Stronger winds, waves cause coastal erosion, destroy mangrove forests
AFTER ENDURING huge waves and strong winds for the past few years, residents of a seaside village in the southern province of Krabi have adapted to the effects of climate change by using bamboo to build temporary barriers to prevent coastal erosion.
The barriers were built along a 500-metre stretch of coastal area in the fishing community in tambon Klong Prasong, Muang district, last year to reduce the impact of huge, strong waves that erode the seashore and destroy residential areas.
Located along the shore of an isolated island, Klong Prasong village has been faced with strong winds, huge waves and rising sea levels, especially in monsoon season from June to November every year.
According to fisherman Sanit Rotkerd, 40, sea waves have eroded the coastal area by more than 1 kilometre. He and other villagers have been forced to relocate to higher land.
“In my lifetime I have had to move twice because of [coastal erosion] caused by strong waves,” he said.
Previously, the village was surrounded by a beautiful sandy beach and mangrove forests, which protected residential areas from erosion. But since the sea waves have become stronger and more destructive, Sanit’s land, about a kilometre from his current home, has been slightly eroded and submerged under seawater.
Another fisherman, Suradej Ornboot, 50, recounted a similar experience. He said the fierce winds and furious waves destroyed the mangrove forest where local villagers once obtained fish, seaweed and other food sources.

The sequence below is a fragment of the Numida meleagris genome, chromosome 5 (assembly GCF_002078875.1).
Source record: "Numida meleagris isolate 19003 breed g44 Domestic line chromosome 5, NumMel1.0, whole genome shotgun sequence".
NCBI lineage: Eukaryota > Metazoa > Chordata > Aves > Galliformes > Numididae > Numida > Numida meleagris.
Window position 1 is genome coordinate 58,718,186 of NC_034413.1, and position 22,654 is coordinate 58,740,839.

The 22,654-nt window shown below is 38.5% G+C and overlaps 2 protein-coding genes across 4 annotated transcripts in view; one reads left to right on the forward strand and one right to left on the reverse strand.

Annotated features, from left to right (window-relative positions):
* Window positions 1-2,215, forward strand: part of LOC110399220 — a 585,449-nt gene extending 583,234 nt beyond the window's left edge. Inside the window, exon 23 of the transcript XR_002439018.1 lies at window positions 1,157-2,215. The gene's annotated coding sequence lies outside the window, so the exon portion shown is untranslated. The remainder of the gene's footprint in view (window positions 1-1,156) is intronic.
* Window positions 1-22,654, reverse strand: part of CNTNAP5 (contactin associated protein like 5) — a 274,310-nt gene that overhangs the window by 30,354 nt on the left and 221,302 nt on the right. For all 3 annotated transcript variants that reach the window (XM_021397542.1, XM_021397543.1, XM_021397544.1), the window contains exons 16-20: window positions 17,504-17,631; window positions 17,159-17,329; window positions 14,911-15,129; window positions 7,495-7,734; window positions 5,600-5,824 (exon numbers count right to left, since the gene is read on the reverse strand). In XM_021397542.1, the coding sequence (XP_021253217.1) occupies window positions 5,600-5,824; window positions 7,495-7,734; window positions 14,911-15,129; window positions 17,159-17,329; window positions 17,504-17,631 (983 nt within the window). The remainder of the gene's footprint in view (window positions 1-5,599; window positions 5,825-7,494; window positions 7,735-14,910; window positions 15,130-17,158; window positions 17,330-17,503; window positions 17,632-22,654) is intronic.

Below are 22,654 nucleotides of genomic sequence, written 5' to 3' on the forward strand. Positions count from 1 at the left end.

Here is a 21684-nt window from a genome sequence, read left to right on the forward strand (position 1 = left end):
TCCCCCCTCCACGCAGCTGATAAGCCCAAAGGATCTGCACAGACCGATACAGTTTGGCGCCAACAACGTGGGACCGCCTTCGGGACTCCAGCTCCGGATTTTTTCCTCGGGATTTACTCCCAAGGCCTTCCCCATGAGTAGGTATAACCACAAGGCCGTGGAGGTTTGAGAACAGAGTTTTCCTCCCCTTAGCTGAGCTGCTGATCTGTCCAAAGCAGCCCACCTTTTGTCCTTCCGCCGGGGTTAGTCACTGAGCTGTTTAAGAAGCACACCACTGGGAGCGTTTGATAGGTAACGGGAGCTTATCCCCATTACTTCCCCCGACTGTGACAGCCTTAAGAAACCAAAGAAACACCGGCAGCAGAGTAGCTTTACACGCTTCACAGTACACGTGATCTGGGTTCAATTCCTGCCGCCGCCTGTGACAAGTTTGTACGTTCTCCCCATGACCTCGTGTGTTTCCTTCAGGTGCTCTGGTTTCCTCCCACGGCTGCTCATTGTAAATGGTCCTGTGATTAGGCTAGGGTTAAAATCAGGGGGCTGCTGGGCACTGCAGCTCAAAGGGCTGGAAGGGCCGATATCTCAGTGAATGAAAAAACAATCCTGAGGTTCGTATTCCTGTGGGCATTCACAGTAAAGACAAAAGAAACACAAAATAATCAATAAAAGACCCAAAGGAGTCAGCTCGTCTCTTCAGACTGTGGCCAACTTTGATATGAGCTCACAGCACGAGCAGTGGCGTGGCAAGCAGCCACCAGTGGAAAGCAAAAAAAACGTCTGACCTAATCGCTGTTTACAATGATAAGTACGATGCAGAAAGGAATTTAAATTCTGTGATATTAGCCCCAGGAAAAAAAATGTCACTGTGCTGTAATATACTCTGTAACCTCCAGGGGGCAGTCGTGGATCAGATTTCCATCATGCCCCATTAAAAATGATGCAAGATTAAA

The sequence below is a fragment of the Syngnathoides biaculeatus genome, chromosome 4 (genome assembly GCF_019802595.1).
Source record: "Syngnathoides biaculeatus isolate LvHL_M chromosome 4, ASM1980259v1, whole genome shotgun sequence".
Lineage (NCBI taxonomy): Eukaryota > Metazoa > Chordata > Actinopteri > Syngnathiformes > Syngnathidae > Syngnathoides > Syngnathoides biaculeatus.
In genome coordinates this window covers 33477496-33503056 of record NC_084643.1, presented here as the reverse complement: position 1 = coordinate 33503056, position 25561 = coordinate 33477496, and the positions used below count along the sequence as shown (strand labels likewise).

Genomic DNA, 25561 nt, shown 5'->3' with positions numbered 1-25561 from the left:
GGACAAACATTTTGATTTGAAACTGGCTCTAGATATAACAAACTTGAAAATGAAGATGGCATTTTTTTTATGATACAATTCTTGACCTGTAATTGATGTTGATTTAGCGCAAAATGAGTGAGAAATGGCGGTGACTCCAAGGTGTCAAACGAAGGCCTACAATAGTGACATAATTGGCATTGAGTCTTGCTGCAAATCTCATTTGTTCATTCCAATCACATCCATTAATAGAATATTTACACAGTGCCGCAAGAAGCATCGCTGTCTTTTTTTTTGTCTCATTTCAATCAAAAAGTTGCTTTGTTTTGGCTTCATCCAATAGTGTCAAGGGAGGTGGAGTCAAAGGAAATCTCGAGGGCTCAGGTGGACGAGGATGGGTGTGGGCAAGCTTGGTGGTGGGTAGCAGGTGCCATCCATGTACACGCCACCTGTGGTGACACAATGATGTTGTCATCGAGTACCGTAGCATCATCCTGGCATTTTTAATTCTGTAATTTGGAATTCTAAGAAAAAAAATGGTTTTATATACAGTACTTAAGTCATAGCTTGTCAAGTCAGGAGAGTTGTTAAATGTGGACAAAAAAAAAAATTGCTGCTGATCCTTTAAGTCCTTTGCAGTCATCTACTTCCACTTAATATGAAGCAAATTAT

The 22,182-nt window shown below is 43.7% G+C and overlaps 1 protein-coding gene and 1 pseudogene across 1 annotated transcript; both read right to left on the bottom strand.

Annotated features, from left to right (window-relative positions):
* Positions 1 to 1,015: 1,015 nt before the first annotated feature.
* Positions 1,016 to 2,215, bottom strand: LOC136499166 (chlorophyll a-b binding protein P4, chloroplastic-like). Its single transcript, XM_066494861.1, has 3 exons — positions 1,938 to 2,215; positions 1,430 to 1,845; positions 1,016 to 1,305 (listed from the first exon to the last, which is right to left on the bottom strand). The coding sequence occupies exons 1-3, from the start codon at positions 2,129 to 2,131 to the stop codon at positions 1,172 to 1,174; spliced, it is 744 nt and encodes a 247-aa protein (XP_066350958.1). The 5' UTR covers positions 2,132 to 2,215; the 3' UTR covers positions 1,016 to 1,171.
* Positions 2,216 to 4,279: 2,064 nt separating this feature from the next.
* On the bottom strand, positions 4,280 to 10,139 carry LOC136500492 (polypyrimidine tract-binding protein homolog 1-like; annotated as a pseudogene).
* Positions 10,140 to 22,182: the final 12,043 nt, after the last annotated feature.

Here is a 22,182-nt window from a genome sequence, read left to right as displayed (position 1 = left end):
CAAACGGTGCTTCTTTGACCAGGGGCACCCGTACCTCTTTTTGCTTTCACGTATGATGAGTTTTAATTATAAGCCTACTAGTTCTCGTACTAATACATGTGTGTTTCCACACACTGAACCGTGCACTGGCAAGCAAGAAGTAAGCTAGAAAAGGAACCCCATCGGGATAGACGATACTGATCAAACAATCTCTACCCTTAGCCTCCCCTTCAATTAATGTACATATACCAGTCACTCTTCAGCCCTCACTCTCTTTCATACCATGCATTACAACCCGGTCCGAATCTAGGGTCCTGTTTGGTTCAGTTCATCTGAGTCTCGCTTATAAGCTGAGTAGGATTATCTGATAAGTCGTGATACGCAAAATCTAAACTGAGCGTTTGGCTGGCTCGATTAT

“Since the mangrove forest was destroyed by the strong waves, it is really difficult to find food, not only for eating but also for making money,” he said.
Suradej’s house is near a coastal area, and this land has been eroded by the sea waves in the past several years. Sometimes, he goes all night without sleeping as the waves flood his wooden cottage.
“I will have to stay here for the rest of my life, as I have no place else to go,” he said.
After learning that the strong winds and huge waves were a threat to local villagers, the local administration organisation built a concrete wall along the coastal area to prevent erosion. Unfortunately, while the wall can protect residential areas from erosion, it cannot help the damaged mangrove forest recover or replace the soil in the coastal zone.
Supported by the Raks Thai Foundation, villagers starting discussing ways to protect their village. They came up with the idea of using bamboo to build temporary barriers to protect the land, an idea they borrowed from residents of Samut Sakhon province who were also affected by coastal erosion.
The Klong Prasong villagers installed the bamboo barriers last year, believing that they could protect their village from erosion caused by destructive waves.
“After the establishment of the bamboo dams, we found that the mangrove soil returned and some species of mangrove tree, like the Aegiceras corniculatum, have grown back,” said Vinai Yongkit, an Islamic-studies teacher who led villagers in building the barrierss.
“We also can see the other mangrove trees, like Rhizophora apiculata Blume, which is a good sign that the mangrove forest is recovering. That means we would have a natural wall to protect us from the erosion caused by furious waves in the future,” he said.